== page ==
On a January morning the Pueblo was attacked and its crew shot at and captured. The incident remains one of the seminal dramas of American foreign policy in the 60’s, of the cold war, and once again of the efforts of an American President to avert war on the Korean peninsula. Long time Los Angeles Times political reporter Jack Cheevers takes us back to this Act of War.

My conversation with Jack Cheevers:

American Healthcare: Spending more is getting us less

December 13th, 2013

It’s amazing sometimes how simple ideas get lost in the big picture.  Back in 1923, President Warren Harding proposed a federal department to look after the nation's health, education and welfare.  The department was finally created by Eisenhower in 1953.  In 1979, Education was spun off and we created the department of Health AND Human Services.

Clearly as a nation, we’ve long understood the connection between health and human services.  Yet the way our health care system has evolved, preventive care, and human services have been almost abandoned as part of the health care enterprise.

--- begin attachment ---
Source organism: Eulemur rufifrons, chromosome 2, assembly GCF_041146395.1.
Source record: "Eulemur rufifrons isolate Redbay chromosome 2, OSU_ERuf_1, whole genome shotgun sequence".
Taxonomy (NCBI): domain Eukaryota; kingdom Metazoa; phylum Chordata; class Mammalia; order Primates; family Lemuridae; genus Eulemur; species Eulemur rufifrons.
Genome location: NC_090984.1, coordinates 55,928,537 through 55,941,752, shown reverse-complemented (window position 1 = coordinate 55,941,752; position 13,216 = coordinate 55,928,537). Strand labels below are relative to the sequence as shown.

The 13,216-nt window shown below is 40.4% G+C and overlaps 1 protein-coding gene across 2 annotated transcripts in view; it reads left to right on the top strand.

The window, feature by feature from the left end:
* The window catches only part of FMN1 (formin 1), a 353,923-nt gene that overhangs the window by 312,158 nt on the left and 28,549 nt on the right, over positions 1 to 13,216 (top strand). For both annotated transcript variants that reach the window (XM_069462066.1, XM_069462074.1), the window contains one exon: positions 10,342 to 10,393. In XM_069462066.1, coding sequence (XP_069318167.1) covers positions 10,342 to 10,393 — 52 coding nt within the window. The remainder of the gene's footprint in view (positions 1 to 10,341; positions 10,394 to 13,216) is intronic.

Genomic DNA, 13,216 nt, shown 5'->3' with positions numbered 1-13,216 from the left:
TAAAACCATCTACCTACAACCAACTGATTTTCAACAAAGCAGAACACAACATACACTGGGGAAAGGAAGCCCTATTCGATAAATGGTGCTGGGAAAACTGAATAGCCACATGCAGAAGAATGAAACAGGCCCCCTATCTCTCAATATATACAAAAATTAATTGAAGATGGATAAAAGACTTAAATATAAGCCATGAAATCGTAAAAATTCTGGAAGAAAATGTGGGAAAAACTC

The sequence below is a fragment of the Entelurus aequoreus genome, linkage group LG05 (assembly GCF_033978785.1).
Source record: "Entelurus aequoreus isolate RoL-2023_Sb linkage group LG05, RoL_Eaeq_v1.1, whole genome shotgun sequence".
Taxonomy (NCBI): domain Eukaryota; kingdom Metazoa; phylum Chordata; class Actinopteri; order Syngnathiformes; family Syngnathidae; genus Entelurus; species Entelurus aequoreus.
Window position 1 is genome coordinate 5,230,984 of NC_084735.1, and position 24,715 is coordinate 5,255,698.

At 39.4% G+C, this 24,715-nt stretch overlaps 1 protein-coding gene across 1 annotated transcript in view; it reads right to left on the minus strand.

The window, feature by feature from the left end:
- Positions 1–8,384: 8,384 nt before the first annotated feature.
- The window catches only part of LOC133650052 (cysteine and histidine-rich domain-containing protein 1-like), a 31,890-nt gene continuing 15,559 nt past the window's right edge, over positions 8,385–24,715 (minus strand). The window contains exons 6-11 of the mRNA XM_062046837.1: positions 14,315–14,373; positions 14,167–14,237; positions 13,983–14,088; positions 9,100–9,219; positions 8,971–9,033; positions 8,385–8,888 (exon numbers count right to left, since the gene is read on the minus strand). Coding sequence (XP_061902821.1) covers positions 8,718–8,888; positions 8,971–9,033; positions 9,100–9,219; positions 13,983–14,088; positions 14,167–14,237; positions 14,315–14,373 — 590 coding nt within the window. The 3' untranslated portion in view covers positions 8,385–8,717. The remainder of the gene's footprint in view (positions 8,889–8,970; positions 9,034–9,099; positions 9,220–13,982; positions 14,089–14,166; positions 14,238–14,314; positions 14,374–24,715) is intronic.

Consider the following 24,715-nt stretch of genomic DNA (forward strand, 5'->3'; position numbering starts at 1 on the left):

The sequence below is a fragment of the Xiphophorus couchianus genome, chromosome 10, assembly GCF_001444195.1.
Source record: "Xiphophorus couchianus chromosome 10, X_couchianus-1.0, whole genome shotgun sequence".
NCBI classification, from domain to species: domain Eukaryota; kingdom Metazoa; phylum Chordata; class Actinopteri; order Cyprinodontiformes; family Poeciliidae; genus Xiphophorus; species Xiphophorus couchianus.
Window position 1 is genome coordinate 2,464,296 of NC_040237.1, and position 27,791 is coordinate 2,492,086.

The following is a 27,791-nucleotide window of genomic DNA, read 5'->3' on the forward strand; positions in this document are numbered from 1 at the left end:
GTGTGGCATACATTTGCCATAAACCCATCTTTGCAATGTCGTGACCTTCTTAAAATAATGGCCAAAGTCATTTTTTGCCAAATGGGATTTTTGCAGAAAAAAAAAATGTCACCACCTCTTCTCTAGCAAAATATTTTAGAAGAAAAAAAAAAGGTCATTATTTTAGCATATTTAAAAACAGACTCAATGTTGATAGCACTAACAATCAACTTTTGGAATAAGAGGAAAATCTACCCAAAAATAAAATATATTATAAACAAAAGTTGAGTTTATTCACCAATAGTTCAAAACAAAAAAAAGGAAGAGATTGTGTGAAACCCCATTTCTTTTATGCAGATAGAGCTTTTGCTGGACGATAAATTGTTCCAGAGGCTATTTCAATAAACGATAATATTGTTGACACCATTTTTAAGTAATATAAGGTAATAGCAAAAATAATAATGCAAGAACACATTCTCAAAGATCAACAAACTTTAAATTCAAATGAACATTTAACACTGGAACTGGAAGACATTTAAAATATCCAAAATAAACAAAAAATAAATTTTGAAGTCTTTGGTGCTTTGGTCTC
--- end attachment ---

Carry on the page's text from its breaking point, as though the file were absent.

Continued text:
Today we spend more money, per capita, on health care than any other nation.  Yet our outcomes, are near the bottom.  How did this happen, especially when we seemed to understand all along that there was a connection?

Is the fault in our government, our doctors, in our philosophy or in ourselves?  Elizabeth Bradley and Lauren Taylor set out to try and find out.  The result is their book The American Health Care Paradox: Why Spending More is Getting Us Less

My conversation with Elizabeth Bradley and Lauren Taylor: 

The Triumph and Tragedy of Israel

December 11th, 2013
Even looking at the broad sweep and scope of history and change in the 20th century, it’s arguable that the dynamics of Israel, its relationship to its neighbors and the meaning of the Zionist project remain one of the most vexing and truly complex issues of our time.

For events that began at the end of the 19th Century, clearly and directly link to the issues being talked about and dealt with this very day in Tel Aviv, Tehran and Washington.

But how did it all get this way?  How did the desire for a homeland, a base for the Jewish diaspora, become so complex and lead to a statistically improbable number of foreign policy mistakes, on all sides?

And finally, can this huge ship, carrying the burdens of this history, be turned around in time to avoid crashing into the rocks ahead.